Microsoft Web Privacy Features Meet W3C Approval

Microsoft's submission for a new Web privacy standard has apparently been accepted and published by the World Wide Web Consortium.

The World Wide Web Consortium (W3C) has agreed to publish Microsoft's submission for a new Web-privacy standard, according to the software company.

"Today, the W3C has accepted and published Microsoft's member submission for an Internet standard to help protect consumer privacy," Dean Hachamovitch, corporate vice president of Internet Explorer, wrote in a Feb. 24 posting on The Windows Internet Explorer Weblog. "Just as the community has worked together at the W3C on interoperable HTML5, we can now work together on an interoperable...way to help protect consumers' privacy."

The proposal with the W3C, he added, would help develop an industry standard for Websites to "(1) detect when consumers express their intent not to be tracked, and (2) help protect themselves from sites that do not respect that intent."

Broad-based standards allow developers to achieve interoperability across multiple platforms and devices. In the ramp-up to its release of Internet Explorer 9, Microsoft has submitted thousands of tests to not only the W3C, but other standards groups as well. "With this Release Candidate we've added over a thousand test cases for JavaScript and updated over fifty test cases based on community feedback," Hachamovitch wrote in a Feb. 10 blog post announcing that the IE9 Release Candidate was available for download. "During IE 9 development we have now submitted just under 4000 test cases in total for standards like HTML5."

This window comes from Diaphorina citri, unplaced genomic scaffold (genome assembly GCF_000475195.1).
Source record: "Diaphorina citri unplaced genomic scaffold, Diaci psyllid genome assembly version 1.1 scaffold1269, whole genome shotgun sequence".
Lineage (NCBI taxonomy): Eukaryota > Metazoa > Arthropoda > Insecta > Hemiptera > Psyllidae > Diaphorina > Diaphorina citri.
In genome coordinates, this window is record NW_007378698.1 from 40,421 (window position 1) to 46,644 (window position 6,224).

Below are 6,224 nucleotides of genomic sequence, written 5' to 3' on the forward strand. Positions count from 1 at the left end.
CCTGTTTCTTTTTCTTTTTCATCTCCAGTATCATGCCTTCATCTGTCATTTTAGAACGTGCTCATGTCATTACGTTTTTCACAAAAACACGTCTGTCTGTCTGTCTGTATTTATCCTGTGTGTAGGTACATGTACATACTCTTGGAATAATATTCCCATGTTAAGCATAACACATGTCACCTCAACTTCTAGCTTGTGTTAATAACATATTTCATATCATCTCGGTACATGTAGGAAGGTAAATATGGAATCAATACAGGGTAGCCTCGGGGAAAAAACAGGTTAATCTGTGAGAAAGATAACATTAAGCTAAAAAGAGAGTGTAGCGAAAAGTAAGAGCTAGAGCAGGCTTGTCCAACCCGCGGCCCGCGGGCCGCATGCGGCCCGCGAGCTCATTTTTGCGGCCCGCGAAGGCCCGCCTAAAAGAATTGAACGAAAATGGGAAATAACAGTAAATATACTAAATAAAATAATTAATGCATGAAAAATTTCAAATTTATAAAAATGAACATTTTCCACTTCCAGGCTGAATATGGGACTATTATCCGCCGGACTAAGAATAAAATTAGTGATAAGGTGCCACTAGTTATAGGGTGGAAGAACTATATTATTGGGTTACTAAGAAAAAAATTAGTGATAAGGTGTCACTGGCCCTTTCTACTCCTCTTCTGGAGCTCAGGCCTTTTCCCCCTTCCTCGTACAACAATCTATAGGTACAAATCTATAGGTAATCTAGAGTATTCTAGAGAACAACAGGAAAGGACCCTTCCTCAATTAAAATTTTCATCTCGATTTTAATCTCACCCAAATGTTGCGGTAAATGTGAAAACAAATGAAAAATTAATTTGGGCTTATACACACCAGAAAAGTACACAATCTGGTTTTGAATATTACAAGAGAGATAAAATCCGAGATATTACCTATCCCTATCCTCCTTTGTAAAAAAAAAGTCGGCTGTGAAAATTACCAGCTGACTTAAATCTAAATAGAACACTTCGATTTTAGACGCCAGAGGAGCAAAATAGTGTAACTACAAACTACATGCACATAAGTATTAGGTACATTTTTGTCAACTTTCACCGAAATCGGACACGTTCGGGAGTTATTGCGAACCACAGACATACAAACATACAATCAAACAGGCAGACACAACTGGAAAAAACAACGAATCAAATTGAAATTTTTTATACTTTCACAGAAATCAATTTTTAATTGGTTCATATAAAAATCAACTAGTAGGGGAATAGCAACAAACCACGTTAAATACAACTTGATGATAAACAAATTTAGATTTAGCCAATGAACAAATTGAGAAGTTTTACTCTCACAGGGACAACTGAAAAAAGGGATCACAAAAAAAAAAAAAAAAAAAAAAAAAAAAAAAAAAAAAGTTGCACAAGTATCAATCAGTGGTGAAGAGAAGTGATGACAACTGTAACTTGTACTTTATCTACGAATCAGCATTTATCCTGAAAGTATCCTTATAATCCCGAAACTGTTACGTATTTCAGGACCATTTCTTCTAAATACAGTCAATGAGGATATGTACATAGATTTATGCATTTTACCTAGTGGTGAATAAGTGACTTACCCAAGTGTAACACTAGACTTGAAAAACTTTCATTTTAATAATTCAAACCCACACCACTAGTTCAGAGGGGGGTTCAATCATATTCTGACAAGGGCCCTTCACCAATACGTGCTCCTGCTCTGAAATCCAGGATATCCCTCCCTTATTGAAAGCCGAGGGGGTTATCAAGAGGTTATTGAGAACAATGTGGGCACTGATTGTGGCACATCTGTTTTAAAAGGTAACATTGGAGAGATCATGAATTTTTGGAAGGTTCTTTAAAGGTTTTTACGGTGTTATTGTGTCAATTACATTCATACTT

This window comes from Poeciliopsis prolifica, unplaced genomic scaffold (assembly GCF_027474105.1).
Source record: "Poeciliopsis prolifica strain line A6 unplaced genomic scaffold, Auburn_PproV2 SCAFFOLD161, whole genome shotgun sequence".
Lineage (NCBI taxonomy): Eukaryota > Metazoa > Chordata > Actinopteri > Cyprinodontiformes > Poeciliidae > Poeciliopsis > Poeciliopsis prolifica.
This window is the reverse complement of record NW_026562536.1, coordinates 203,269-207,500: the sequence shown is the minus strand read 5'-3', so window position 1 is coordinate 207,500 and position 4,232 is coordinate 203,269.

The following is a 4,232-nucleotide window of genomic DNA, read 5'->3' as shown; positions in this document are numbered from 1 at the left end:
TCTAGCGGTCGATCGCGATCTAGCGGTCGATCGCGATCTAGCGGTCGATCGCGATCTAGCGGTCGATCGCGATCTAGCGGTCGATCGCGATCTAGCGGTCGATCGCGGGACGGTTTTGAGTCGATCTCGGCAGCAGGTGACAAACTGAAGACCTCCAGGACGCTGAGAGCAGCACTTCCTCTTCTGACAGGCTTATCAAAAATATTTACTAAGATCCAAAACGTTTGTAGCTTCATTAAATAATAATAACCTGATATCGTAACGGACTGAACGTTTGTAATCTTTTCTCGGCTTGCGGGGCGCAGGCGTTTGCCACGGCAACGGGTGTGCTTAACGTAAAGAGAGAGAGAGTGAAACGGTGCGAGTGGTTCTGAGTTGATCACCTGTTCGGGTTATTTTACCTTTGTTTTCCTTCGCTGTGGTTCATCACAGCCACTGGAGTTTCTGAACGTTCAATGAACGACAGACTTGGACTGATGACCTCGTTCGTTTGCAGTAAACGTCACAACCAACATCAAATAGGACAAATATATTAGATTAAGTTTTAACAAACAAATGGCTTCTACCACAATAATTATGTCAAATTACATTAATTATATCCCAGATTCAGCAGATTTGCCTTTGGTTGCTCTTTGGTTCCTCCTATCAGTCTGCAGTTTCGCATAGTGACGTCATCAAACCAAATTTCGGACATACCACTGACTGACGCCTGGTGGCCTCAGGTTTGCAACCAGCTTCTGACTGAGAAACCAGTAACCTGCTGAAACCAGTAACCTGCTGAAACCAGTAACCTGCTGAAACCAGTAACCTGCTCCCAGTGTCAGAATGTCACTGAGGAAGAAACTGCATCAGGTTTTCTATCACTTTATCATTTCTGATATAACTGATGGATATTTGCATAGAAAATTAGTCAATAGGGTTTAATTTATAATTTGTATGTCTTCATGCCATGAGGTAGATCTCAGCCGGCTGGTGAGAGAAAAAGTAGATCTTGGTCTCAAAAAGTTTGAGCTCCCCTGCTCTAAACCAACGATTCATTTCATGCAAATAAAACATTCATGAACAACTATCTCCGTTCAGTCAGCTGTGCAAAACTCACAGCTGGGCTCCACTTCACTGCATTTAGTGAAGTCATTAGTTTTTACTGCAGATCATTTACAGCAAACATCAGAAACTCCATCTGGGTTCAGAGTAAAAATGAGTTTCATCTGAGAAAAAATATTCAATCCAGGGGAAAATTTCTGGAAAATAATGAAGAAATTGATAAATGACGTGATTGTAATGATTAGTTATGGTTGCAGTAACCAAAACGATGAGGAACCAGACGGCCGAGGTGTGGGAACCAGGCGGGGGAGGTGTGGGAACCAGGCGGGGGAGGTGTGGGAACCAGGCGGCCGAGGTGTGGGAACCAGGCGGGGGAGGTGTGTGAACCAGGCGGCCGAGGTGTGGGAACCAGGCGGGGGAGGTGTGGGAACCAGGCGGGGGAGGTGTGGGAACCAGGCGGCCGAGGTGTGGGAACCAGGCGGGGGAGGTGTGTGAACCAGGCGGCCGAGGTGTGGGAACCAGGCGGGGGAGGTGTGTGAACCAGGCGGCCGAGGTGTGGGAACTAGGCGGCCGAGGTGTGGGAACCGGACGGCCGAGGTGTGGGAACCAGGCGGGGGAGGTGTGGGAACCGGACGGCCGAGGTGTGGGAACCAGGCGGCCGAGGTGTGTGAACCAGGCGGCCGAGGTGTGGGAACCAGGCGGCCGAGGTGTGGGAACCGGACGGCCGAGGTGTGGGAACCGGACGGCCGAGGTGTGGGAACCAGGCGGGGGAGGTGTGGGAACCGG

Among browser developers, privacy controls have assumed particular importance of late. Google recently released an extension, "Keep My Opt-Outs," which blocks users from personalized online advertising and data tracking. Mozilla's Firefox 4 beta includes a "Do Not Track" HTTP header. Not to be outdone, IE 9 includes baked-in features such as TPL (tracking protection list), which also protects against online behavioral tracking by limiting the information that Websites can collect.

"IE9 enables consumers to express their preference for privacy, and also gives consumers a mechanism to enforce specific aspects of that preference," Hachamovitch wrote in his Feb. 10 blog posting. "Consumers can do this by choosing Tracking Protection Lists from organizations they trust. These lists can block and allow third-party content in order to control what information consumers share with sites as they browse the Web."

Microsoft's TPL initiative came on the heels of a "Do Not Track" proposal pushed by the Federal Trade Commission, which published a report in late 2010 advocating the creation of a Do Not Track mechanism for online activity. A new Web-privacy standard, in theory, will advance the cause of privacy advocates even further.